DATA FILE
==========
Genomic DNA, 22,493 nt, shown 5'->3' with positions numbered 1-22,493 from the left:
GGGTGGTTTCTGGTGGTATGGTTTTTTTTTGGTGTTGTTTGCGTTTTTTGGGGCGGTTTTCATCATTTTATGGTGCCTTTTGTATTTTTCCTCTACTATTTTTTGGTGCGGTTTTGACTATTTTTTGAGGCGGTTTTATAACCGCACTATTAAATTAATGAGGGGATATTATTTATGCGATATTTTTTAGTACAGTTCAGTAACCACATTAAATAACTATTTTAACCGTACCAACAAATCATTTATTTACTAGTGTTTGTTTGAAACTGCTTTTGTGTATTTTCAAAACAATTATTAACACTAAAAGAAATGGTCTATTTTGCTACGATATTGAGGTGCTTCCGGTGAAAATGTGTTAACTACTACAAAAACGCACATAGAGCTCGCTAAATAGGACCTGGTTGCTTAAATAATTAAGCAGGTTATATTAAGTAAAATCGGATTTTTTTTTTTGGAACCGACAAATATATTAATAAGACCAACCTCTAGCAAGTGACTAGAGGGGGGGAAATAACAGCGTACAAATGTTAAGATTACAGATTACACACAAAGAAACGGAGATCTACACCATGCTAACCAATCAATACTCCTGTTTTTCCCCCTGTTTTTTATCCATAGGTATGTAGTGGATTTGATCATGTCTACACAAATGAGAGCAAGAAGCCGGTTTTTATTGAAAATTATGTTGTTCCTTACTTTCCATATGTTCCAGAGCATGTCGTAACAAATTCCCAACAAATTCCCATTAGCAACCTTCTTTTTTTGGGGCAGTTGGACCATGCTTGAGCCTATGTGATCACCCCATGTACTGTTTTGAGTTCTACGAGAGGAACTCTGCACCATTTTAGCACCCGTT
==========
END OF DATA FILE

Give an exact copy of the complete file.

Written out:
Genomic DNA, 22,493 nt, shown 5'->3' with positions numbered 1-22,493 from the left:
GGGTGGTTTCTGGTGGTATGGTTTTTTTTTGGTGTTGTTTGCGTTTTTTGGGGCGGTTTTCATCATTTTATGGTGCCTTTTGTATTTTTCCTCTACTATTTTTTGGTGCGGTTTTGACTATTTTTTGAGGCGGTTTTATAACCGCACTATTAAATTAATGAGGGGATATTATTTATGCGATATTTTTTAGTACAGTTCAGTAACCACATTAAATAACTATTTTAACCGTACCAACAAATCATTTATTTACTAGTGTTTGTTTGAAACTGCTTTTGTGTATTTTCAAAACAATTATTAACACTAAAAGAAATGGTCTATTTTGCTACGATATTGAGGTGCTTCCGGTGAAAATGTGTTAACTACTACAAAAACGCACATAGAGCTCGCTAAATAGGACCTGGTTGCTTAAATAATTAAGCAGGTTATATTAAGTAAAATCGGATTTTTTTTTTTGGAACCGACAAATATATTAATAAGACCAACCTCTAGCAAGTGACTAGAGGGGGGGAAATAACAGCGTACAAATGTTAAGATTACAGATTACACACAAAGAAACGGAGATCTACACCATGCTAACCAATCAATACTCCTGTTTTTCCCCCTGTTTTTTATCCATAGGTATGTAGTGGATTTGATCATGTCTACACAAATGAGAGCAAGAAGCCGGTTTTTATTGAAAATTATGTTGTTCCTTACTTTCCATATGTTCCAGAGCATGTCGTAACAAATTCCCAACAAATTCCCATTAGCAACCTTCTTTTTTTGGGGCAGTTGGACCATGCTTGAGCCTATGTGATCACCCCATGTACTGTTTTGAGTTCTACGAGAGGAACTCTGCACCATTTTAGCACCCGTT